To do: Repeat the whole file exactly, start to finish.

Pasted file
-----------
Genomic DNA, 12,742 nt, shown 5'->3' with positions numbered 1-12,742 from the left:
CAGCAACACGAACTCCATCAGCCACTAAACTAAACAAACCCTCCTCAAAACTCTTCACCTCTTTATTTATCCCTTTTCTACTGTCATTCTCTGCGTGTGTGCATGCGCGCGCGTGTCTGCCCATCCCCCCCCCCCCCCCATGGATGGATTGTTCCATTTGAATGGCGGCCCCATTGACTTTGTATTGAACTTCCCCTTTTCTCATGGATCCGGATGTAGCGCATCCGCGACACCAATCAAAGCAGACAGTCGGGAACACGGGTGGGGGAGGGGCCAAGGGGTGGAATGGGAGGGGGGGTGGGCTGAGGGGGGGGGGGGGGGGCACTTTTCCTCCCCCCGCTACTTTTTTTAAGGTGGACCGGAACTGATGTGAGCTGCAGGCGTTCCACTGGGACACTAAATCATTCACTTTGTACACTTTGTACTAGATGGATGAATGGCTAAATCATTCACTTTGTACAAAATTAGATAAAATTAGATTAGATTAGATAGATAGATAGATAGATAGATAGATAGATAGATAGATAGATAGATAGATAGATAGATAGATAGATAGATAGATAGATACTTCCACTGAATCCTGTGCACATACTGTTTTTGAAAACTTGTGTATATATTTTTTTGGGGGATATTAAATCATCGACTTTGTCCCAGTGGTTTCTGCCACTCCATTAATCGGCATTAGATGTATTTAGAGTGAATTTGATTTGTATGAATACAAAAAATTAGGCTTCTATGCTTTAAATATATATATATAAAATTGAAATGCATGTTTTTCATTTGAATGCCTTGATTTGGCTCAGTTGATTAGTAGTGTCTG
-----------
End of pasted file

Genomic DNA, 12,742 nt, shown 5'->3' with positions numbered 1-12,742 from the left:
CAGCAACACGAACTCCATCAGCCACTAAACTAAACAAACCCTCCTCAAAACTCTTCACCTCTTTATTTATCCCTTTTCTACTGTCATTCTCTGCGTGTGTGCATGCGCGCGCGTGTCTGCCCATCCCCCCCCCCCCCCCATGGATGGATTGTTCCATTTGAATGGCGGCCCCATTGACTTTGTATTGAACTTCCCCTTTTCTCATGGATCCGGATGTAGCGCATCCGCGACACCAATCAAAGCAGACAGTCGGGAACACGGGTGGGGGAGGGGCCAAGGGGTGGAATGGGAGGGGGGGTGGGCTGAGGGGGGGGGGGGGGGGCACTTTTCCTCCCCCCGCTACTTTTTTTAAGGTGGACCGGAACTGATGTGAGCTGCAGGCGTTCCACTGGGACACTAAATCATTCACTTTGTACACTTTGTACTAGATGGATGAATGGCTAAATCATTCACTTTGTACAAAATTAGATAAAATTAGATTAGATTAGATAGATAGATAGATAGATAGATAGATAGATAGATAGATAGATAGATAGATAGATAGATAGATAGATAGATAGATAGATACTTCCACTGAATCCTGTGCACATACTGTTTTTGAAAACTTGTGTATATATTTTTTTGGGGGATATTAAATCATCGACTTTGTCCCAGTGGTTTCTGCCACTCCATTAATCGGCATTAGATGTATTTAGAGTGAATTTGATTTGTATGAATACAAAAAATTAGGCTTCTATGCTTTAAATATATATATATAAAATTGAAATGCATGTTTTTCATTTGAATGCCTTGATTTGGCTCAGTTGATTAGTAGTGTCTG